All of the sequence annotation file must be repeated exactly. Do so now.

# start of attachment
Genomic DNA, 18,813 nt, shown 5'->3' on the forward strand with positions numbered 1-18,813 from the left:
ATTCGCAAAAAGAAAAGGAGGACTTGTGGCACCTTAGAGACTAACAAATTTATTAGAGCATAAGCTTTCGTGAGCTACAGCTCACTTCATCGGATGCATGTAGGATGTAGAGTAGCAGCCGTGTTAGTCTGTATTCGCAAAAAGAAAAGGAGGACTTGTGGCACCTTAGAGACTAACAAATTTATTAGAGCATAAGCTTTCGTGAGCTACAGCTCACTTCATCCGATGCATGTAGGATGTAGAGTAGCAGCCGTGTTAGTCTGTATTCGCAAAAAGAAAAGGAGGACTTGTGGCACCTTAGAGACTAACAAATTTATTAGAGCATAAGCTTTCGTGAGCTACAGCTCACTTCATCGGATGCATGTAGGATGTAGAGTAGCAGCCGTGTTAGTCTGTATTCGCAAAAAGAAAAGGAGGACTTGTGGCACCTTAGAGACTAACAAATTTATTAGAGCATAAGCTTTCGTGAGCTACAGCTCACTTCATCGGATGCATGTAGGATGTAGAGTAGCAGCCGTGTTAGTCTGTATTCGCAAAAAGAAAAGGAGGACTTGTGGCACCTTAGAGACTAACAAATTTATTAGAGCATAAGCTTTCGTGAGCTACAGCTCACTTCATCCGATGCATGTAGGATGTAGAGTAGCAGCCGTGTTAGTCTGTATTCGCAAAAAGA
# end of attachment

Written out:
Genomic DNA, 18,813 nt, shown 5'->3' on the forward strand with positions numbered 1-18,813 from the left:
ATTCGCAAAAAGAAAAGGAGGACTTGTGGCACCTTAGAGACTAACAAATTTATTAGAGCATAAGCTTTCGTGAGCTACAGCTCACTTCATCGGATGCATGTAGGATGTAGAGTAGCAGCCGTGTTAGTCTGTATTCGCAAAAAGAAAAGGAGGACTTGTGGCACCTTAGAGACTAACAAATTTATTAGAGCATAAGCTTTCGTGAGCTACAGCTCACTTCATCCGATGCATGTAGGATGTAGAGTAGCAGCCGTGTTAGTCTGTATTCGCAAAAAGAAAAGGAGGACTTGTGGCACCTTAGAGACTAACAAATTTATTAGAGCATAAGCTTTCGTGAGCTACAGCTCACTTCATCGGATGCATGTAGGATGTAGAGTAGCAGCCGTGTTAGTCTGTATTCGCAAAAAGAAAAGGAGGACTTGTGGCACCTTAGAGACTAACAAATTTATTAGAGCATAAGCTTTCGTGAGCTACAGCTCACTTCATCGGATGCATGTAGGATGTAGAGTAGCAGCCGTGTTAGTCTGTATTCGCAAAAAGAAAAGGAGGACTTGTGGCACCTTAGAGACTAACAAATTTATTAGAGCATAAGCTTTCGTGAGCTACAGCTCACTTCATCCGATGCATGTAGGATGTAGAGTAGCAGCCGTGTTAGTCTGTATTCGCAAAAAGA